Comptroller slams undefined role of Israeli negotiator for release of Gaza captives
Matanyahu Englman says PMO never detailed post’s responsibilities, has only ‘minimal’ information about work done; captive’s relative says meeting had been ‘void of content’
Emanuel (Mannie) Fabian is The Times of Israel's military correspondent.
The job description of Israel’s chief negotiator on behalf of Israelis held by the Gaza-ruling Hamas terror group have never been formally established, the state comptroller warned in a report issued Tuesday.
State Comptroller Matanyahu Englman said the negotiators have operated over the years without the Prime Minister’s Office ever actually establishing the responsibilities, authority, or any detailed framework of the role.
The last top negotiator, Yaron Blum, announced in October that he was resigning after nearly five years in the post. Before him, Lior Lotan served in the position between 2014 and 2017.
According to Englman’s report, the government never implemented recommendations made by the 2012 Shamgar Commission, which set out to determine principles for prisoner releases. A lone security cabinet meeting in June 2014 discussed the recommendations.
“The comptroller found that there were no further discussions by the government, the [security] cabinet or any other committee of ministers regarding the Shamgar Committee’s recommendations, and no decisions were made regarding the committee’s recommendations,” the report said.
The report said information the PMO had about the negotiator’s work was not handled in an orderly fashion, and the negotiator himself had “minimal” information about his predecessor’s work.
Additionally, there was no formal framework for the negotiator’s connection with the families of Israeli captives.
A family member of one of the captives told Englman that a meeting she had held with one of the negotiators was “void of content” and he did not present any “significant information” regarding the efforts to return her relative, the report said.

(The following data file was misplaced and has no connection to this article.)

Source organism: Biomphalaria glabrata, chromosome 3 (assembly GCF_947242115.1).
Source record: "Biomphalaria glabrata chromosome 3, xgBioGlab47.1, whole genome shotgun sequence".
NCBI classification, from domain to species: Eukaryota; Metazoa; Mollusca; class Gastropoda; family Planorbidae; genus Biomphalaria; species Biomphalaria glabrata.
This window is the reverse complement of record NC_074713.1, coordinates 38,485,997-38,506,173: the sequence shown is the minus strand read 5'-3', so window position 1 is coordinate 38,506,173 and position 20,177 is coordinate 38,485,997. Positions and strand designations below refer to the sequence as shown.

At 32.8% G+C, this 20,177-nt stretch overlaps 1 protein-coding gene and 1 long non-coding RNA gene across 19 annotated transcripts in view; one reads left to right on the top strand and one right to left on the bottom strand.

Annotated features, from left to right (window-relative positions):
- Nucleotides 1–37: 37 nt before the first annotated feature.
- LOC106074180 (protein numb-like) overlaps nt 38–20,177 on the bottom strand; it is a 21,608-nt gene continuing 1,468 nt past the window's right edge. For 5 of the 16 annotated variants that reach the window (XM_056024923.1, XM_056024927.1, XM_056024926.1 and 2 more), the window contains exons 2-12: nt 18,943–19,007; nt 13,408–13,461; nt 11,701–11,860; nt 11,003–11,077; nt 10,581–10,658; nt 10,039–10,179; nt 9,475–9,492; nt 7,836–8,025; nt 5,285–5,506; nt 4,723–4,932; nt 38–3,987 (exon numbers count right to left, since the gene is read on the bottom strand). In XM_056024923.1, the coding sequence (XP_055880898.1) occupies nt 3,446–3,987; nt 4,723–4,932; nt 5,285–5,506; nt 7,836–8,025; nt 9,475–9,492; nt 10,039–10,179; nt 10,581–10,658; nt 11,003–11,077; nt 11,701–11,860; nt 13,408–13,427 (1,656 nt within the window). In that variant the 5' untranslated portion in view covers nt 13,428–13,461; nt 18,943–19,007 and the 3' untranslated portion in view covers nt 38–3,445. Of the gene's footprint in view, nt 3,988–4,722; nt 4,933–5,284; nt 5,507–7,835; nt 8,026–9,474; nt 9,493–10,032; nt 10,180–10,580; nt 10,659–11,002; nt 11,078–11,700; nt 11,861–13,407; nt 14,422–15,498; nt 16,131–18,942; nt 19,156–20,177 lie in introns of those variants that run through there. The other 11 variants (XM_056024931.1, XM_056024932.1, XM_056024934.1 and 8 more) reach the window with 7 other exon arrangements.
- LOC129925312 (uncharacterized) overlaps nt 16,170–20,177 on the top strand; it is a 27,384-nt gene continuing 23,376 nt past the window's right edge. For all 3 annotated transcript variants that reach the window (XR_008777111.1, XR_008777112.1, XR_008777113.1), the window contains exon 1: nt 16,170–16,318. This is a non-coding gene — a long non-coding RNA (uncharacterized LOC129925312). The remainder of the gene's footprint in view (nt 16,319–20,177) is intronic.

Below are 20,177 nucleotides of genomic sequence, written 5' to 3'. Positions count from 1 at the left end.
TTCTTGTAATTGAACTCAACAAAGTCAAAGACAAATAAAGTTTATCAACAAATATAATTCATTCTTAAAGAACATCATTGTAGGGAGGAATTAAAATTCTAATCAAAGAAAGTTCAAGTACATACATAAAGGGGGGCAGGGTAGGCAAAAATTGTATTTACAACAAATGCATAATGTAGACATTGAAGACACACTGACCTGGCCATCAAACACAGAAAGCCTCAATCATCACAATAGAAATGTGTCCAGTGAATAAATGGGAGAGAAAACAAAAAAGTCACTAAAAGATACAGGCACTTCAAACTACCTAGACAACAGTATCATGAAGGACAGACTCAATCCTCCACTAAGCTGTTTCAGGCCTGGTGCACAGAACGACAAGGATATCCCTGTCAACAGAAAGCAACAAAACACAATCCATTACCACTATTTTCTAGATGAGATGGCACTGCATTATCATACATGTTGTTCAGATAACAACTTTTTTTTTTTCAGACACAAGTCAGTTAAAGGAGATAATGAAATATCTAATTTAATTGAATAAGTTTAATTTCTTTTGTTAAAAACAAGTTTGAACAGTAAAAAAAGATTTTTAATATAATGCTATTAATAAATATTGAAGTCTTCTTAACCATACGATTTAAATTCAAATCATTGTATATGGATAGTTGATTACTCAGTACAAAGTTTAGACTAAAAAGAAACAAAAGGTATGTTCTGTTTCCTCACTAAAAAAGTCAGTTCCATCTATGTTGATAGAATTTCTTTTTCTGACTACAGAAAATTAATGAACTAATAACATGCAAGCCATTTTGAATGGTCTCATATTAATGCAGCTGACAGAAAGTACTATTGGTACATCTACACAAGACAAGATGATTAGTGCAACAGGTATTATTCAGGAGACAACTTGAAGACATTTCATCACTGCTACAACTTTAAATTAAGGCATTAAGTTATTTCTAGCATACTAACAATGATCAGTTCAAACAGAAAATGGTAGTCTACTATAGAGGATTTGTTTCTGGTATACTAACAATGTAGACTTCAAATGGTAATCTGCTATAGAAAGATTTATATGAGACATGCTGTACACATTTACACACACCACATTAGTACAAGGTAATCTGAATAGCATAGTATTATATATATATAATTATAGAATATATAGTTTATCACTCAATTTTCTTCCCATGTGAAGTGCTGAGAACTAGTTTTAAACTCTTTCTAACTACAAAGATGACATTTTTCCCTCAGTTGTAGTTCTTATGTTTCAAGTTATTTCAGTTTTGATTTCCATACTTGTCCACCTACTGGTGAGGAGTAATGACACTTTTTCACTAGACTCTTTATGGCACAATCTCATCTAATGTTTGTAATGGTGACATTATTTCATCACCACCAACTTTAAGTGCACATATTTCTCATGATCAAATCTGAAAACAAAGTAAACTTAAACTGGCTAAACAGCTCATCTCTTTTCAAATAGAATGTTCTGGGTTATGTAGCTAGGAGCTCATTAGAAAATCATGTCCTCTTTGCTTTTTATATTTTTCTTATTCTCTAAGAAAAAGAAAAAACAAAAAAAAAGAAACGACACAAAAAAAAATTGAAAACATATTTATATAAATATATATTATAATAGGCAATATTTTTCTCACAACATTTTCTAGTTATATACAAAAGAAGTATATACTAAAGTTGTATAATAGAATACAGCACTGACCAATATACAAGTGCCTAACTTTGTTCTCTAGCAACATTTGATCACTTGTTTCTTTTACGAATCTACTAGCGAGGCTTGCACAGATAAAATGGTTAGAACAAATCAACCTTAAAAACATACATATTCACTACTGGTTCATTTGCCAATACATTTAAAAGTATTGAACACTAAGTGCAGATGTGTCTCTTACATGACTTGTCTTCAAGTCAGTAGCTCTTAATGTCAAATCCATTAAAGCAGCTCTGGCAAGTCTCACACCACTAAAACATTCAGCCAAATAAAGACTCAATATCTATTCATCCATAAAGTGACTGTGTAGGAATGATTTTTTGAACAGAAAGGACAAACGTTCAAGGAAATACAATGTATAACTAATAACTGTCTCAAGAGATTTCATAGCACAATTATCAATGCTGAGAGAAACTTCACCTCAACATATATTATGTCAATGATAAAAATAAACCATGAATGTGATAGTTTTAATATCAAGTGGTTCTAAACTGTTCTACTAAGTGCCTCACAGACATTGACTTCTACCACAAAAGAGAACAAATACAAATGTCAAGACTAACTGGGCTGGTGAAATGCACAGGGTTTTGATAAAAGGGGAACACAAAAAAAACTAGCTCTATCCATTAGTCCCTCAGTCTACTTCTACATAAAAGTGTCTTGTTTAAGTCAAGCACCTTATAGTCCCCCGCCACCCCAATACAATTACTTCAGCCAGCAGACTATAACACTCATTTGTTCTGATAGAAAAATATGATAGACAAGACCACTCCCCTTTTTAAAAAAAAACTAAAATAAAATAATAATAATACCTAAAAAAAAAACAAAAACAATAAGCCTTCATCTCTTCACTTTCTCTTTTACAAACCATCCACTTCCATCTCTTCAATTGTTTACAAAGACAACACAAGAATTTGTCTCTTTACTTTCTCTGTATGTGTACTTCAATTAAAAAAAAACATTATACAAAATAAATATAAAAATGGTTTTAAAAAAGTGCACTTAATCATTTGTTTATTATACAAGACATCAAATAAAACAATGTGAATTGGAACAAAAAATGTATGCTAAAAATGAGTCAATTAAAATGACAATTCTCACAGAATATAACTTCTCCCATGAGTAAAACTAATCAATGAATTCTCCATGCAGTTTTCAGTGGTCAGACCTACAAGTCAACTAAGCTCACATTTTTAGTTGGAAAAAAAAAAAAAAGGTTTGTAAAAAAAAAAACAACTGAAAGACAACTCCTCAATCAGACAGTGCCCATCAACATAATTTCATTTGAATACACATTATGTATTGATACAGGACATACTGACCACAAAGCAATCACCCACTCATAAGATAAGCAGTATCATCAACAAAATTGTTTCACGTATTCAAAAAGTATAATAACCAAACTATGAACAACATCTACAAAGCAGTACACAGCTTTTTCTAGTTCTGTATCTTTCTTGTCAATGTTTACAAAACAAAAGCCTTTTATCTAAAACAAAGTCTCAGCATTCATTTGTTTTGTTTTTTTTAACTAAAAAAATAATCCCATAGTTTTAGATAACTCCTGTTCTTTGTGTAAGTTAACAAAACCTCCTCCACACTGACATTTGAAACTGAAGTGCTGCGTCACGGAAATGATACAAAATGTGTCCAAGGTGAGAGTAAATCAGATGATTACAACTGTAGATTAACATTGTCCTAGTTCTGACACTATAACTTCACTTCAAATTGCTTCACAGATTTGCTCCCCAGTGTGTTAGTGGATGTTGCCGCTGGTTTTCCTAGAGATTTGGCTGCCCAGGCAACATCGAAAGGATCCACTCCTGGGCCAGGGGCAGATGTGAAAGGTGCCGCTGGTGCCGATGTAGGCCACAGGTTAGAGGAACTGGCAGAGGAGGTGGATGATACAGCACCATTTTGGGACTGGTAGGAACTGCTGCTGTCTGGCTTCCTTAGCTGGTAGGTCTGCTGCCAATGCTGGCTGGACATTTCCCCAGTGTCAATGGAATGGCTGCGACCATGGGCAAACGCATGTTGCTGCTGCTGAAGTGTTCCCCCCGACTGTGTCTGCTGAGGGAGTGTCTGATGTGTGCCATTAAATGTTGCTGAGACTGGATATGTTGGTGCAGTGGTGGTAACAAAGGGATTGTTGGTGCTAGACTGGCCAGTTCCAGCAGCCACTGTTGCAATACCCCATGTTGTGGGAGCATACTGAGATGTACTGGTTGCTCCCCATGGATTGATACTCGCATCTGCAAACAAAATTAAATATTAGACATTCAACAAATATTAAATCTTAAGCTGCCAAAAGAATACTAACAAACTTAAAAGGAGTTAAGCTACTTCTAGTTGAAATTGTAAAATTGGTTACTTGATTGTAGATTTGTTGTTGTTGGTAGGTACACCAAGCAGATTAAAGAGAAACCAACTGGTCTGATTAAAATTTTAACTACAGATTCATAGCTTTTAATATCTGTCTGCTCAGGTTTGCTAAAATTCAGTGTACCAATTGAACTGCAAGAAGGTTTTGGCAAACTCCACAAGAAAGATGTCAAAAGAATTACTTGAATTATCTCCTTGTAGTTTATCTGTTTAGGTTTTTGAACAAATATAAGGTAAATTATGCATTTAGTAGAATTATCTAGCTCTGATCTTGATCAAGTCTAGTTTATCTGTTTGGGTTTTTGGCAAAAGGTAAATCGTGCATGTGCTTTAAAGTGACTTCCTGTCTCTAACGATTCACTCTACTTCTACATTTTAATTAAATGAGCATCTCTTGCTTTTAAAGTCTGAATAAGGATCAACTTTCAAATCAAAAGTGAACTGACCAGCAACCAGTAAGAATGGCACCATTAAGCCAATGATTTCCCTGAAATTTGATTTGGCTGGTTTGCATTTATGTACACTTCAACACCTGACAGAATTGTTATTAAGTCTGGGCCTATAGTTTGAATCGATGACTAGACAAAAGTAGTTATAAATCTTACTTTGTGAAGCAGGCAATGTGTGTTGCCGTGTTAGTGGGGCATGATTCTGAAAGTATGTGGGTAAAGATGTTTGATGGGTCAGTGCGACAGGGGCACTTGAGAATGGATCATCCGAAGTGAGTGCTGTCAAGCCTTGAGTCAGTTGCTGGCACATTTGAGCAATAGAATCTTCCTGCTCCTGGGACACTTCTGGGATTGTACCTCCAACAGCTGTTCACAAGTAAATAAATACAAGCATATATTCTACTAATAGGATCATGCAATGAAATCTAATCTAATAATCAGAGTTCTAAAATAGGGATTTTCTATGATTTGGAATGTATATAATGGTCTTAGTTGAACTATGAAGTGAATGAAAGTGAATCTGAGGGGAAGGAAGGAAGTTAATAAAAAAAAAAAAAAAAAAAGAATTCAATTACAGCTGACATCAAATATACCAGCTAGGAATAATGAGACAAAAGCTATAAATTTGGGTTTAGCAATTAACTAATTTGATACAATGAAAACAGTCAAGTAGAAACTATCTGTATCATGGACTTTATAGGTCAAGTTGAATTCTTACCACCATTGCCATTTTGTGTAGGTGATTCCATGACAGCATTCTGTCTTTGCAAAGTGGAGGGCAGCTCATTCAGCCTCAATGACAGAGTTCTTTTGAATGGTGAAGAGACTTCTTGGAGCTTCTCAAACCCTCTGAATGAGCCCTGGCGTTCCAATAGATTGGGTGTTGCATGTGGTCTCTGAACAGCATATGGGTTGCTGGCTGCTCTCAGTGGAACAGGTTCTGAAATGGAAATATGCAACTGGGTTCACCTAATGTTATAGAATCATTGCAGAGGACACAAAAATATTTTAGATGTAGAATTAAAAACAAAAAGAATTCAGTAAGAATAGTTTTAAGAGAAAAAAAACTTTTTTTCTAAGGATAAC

Englman also said that the last negotiator was paid a monthly salary of around NIS 50,000 ($14,000) over a four-and-a-half-year period, with work hours similar to state employees, despite him technically being an “external adviser.”
According to Civil Service Commission guidelines, external advisers are not allowed to be employed by state agencies for lengthy periods and with similar monthly hours to state employees.
Englman recommended that the role of negotiator be officially established and its authority and responsibilities defined.
Hamas is holding two Israeli citizens, Avera Mengistu and Hisham al-Sayed, since 2014 and 2015, respectively, along with the remains of IDF soldiers Oron Shaul and Hadar Goldin, who were killed during a 50-day conflict with the terror group in 2014.
Israel and Hamas have held indirect talks in an attempt to reach a prisoner exchange deal. A similar deal that released Israeli soldier Gilad Shalit from Hamas captivity saw 1,027 Palestinian security prisoners released, many of them convicted terrorists.
Israel has worked to secure the return of two living men and the two soldiers’ remains to their families. Egyptian intelligence, which maintains close ties to both Israel and Hamas, often serves as the key intermediary.
Those efforts have so far failed to yield results. In 2021, Israeli defense officials held a round of talks described as the most significant and serious to date in light of the added pressure on Hamas from the coronavirus pandemic, which had been growing steadily in the beleaguered Gaza Strip.
Hamas is considered highly unlikely to concede on the matter of the mass release of Palestinian security prisoners, a highly contentious move that no Israeli government is likely to approve again.
The 2011 exchange to secure the release of Shalit was deeply controversial, with many in Israel’s security establishment at the time calling it lopsided in Hamas’s favor. Many of the 1,027 prisoners released later returned to terror — such as Yahya Sinwar, who now serves as Hamas’s Gaza governor.